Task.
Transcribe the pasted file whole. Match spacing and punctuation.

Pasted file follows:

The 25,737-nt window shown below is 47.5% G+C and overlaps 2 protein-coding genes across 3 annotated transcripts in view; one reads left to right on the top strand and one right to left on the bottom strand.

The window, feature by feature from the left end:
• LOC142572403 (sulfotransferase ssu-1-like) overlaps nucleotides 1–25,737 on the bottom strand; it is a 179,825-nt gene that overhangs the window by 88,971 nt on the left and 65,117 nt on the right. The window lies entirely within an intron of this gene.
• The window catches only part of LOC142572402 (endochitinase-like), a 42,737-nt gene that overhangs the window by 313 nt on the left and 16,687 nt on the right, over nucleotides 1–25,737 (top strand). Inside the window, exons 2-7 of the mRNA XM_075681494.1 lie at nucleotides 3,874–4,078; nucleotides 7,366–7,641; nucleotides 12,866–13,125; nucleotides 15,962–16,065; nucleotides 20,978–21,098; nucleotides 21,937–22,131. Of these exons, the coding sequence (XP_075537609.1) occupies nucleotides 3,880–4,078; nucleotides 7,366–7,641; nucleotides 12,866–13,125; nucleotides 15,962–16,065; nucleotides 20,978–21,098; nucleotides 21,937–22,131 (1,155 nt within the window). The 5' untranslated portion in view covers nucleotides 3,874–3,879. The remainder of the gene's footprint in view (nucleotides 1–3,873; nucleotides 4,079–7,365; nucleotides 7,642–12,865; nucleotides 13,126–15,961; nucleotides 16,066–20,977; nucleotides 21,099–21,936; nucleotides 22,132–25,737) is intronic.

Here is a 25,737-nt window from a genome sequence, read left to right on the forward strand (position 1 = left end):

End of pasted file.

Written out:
The 25,737-nt window shown below is 47.5% G+C and overlaps 2 protein-coding genes across 3 annotated transcripts in view; one reads left to right on the top strand and one right to left on the bottom strand.

The window, feature by feature from the left end:
• LOC142572403 (sulfotransferase ssu-1-like) overlaps nucleotides 1–25,737 on the bottom strand; it is a 179,825-nt gene that overhangs the window by 88,971 nt on the left and 65,117 nt on the right. The window lies entirely within an intron of this gene.
• The window catches only part of LOC142572402 (endochitinase-like), a 42,737-nt gene that overhangs the window by 313 nt on the left and 16,687 nt on the right, over nucleotides 1–25,737 (top strand). Inside the window, exons 2-7 of the mRNA XM_075681494.1 lie at nucleotides 3,874–4,078; nucleotides 7,366–7,641; nucleotides 12,866–13,125; nucleotides 15,962–16,065; nucleotides 20,978–21,098; nucleotides 21,937–22,131. Of these exons, the coding sequence (XP_075537609.1) occupies nucleotides 3,880–4,078; nucleotides 7,366–7,641; nucleotides 12,866–13,125; nucleotides 15,962–16,065; nucleotides 20,978–21,098; nucleotides 21,937–22,131 (1,155 nt within the window). The 5' untranslated portion in view covers nucleotides 3,874–3,879. The remainder of the gene's footprint in view (nucleotides 1–3,873; nucleotides 4,079–7,365; nucleotides 7,642–12,865; nucleotides 13,126–15,961; nucleotides 16,066–20,977; nucleotides 21,099–21,936; nucleotides 22,132–25,737) is intronic.

Here is a 25,737-nt window from a genome sequence, read left to right on the forward strand (position 1 = left end):